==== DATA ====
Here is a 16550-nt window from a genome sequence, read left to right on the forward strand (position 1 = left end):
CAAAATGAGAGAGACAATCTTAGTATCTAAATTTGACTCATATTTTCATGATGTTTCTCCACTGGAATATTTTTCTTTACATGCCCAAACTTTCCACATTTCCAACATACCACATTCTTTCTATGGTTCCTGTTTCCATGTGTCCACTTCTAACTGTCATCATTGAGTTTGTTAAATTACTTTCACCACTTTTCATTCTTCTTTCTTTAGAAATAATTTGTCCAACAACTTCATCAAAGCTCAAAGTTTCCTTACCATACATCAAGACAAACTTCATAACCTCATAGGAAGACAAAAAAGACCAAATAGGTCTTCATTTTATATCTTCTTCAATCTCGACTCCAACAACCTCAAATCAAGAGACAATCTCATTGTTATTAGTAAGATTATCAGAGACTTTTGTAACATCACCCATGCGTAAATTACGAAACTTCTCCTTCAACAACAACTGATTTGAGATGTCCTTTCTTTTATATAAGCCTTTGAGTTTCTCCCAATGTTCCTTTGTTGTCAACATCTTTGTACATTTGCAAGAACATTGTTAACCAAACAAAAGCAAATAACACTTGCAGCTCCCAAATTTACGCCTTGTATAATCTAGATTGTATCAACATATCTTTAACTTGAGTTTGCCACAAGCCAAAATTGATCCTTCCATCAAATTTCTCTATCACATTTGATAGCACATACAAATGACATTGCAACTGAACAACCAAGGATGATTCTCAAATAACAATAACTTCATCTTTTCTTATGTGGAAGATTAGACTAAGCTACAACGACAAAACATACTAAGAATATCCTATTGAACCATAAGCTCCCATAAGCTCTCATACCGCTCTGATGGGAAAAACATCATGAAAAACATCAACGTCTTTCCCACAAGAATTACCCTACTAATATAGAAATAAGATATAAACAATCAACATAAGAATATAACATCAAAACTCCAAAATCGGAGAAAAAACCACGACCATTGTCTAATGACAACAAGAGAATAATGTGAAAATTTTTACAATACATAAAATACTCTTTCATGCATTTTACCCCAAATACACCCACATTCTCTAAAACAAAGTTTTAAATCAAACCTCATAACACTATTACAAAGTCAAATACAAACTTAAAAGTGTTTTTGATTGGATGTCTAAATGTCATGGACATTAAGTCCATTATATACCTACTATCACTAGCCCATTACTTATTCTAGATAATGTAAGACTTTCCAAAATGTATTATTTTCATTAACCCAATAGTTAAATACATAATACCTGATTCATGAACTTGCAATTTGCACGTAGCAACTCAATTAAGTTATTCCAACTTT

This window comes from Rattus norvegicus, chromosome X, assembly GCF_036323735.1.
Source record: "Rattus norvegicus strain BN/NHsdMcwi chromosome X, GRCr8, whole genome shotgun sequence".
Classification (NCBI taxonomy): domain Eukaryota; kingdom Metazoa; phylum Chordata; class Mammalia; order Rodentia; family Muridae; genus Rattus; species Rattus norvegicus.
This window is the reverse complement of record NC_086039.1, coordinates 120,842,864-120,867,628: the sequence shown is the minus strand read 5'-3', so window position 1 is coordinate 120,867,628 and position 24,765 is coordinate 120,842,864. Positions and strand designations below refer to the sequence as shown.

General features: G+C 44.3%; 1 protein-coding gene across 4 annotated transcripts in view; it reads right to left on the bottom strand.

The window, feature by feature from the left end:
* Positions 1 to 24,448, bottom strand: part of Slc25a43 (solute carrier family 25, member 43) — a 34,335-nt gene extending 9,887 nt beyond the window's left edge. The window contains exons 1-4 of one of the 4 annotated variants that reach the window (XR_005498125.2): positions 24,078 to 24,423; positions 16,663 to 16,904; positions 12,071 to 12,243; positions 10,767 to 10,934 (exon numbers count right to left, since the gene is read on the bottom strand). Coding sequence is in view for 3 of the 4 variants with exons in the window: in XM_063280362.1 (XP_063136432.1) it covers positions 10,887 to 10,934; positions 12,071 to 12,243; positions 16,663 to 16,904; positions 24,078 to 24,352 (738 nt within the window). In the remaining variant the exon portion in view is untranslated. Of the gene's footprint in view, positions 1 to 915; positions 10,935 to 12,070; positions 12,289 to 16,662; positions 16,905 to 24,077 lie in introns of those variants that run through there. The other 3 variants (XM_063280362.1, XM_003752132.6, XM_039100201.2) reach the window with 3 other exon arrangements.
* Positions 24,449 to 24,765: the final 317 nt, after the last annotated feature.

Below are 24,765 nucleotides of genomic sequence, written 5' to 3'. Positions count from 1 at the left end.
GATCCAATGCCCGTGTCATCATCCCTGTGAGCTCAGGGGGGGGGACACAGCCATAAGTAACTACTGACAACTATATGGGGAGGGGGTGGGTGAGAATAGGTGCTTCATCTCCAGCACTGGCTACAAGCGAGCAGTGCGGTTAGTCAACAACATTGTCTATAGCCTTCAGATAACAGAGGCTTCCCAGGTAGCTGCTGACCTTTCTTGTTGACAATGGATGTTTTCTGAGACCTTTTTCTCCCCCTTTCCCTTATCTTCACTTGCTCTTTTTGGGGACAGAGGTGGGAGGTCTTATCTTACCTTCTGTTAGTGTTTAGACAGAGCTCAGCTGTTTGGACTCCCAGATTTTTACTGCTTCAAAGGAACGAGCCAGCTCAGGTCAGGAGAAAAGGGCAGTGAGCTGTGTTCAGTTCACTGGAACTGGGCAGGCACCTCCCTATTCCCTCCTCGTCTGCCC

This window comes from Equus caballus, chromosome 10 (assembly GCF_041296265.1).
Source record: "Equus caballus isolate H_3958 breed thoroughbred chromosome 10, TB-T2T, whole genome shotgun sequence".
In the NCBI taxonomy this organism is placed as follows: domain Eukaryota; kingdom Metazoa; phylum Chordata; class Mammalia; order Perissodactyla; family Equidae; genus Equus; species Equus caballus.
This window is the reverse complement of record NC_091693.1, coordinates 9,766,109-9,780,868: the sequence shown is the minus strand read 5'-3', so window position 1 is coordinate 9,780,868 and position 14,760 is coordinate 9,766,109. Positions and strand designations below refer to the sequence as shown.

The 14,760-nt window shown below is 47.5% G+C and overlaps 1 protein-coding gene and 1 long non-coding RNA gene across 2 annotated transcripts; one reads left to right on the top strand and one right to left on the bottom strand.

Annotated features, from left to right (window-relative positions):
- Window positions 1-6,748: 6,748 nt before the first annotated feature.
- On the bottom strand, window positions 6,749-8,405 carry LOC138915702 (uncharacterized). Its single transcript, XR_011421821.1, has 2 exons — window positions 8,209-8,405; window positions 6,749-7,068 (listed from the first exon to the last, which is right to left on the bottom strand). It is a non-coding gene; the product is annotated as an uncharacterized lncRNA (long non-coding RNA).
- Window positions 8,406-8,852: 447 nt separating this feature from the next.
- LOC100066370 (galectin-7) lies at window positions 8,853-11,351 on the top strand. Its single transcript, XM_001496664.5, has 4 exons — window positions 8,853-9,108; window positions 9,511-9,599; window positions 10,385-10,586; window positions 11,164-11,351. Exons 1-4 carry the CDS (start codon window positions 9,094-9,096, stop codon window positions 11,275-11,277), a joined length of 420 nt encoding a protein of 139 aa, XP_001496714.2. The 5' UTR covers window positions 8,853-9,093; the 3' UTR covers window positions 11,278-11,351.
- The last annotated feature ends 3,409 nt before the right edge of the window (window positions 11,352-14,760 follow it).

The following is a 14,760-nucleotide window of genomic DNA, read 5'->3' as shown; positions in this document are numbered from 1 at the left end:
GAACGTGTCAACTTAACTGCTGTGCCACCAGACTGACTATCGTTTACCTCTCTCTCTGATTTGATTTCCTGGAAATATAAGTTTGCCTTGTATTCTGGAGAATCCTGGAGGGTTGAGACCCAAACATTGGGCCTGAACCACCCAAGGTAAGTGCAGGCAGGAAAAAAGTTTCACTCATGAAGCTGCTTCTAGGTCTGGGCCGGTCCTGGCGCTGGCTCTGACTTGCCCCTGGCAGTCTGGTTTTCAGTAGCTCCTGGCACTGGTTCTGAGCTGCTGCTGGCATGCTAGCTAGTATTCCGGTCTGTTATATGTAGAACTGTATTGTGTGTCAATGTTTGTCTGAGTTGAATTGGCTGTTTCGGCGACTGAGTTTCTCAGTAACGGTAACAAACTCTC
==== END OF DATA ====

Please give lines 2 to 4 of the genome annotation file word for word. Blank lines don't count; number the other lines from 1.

CAAAATGAGAGAGACAATCTTAGTATCTAAATTTGACTCATATTTTCATGATGTTTCTCCACTGGAATATTTTTCTTTACATGCCCAAACTTTCCACATTTCCAACATACCACATTCTTTCTATGGTTCCTGTTTCCATGTGTCCACTTCTAACTGTCATCATTGAGTTTGTTAAATTACTTTCACCACTTTTCATTCTTCTTTCTTTAGAAATAATTTGTCCAACAACTTCATCAAAGCTCAAAGTTTCCTTACCATACATCAAGACAAACTTCATAACCTCATAGGAAGACAAAAAAGACCAAATAGGTCTTCATTTTATATCTTCTTCAATCTCGACTCCAACAACCTCAAATCAAGAGACAATCTCATTGTTATTAGTAAGATTATCAGAGACTTTTGTAACATCACCCATGCGTAAATTACGAAACTTCTCCTTCAACAACAACTGATTTGAGATGTCCTTTCTTTTATATAAGCCTTTGAGTTTCTCCCAATGTTCCTTTGTTGTCAACATCTTTGTACATTTGCAAGAACATTGTTAACCAAACAAAAGCAAATAACACTTGCAGCTCCCAAATTTACGCCTTGTATAATCTAGATTGTATCAACATATCTTTAACTTGAGTTTGCCACAAGCCAAAATTGATCCTTCCATCAAATTTCTCTATCACATTTGATAGCACATACAAATGACATTGCAACTGAACAACCAAGGATGATTCTCAAATAACAATAACTTCATCTTTTCTTATGTGGAAGATTAGACTAAGCTACAACGACAAAACATACTAAGAATATCCTATTGAACCATAAGCTCCCATAAGCTCTCATACCGCTCTGATGGGAAAAACATCATGAAAAACATCAACGTCTTTCCCACAAGAATTACCCTACTAATATAGAAATAAGATATAAACAATCAACATAAGAATATAACATCAAAACTCCAAAATCGGAGAAAAAACCACGACCATTGTCTAATGACAACAAGAGAATAATGTGAAAATTTTTACAATACATAAAATACTCTTTCATGCATTTTACCCCAAATACACCCACATTCTCTAAAACAAAGTTTTAAATCAAACCTCATAACACTATTACAAAGTCAAATACAAACTTAAAAGTGTTTTTGATTGGATGTCTAAATGTCATGGACATTAAGTCCATTATATACCTACTATCACTAGCCCATTACTTATTCTAGATAATGTAAGACTTTCCAAAATGTATTATTTTCATTAACCCAATAGTTAAATACATAATACCTGATTCATGAACTTGCAATTTGCACGTAGCAACTCAATTAAGTTATTCCAACTTT

This window comes from Rattus norvegicus, chromosome X, assembly GCF_036323735.1.
Source record: "Rattus norvegicus strain BN/NHsdMcwi chromosome X, GRCr8, whole genome shotgun sequence".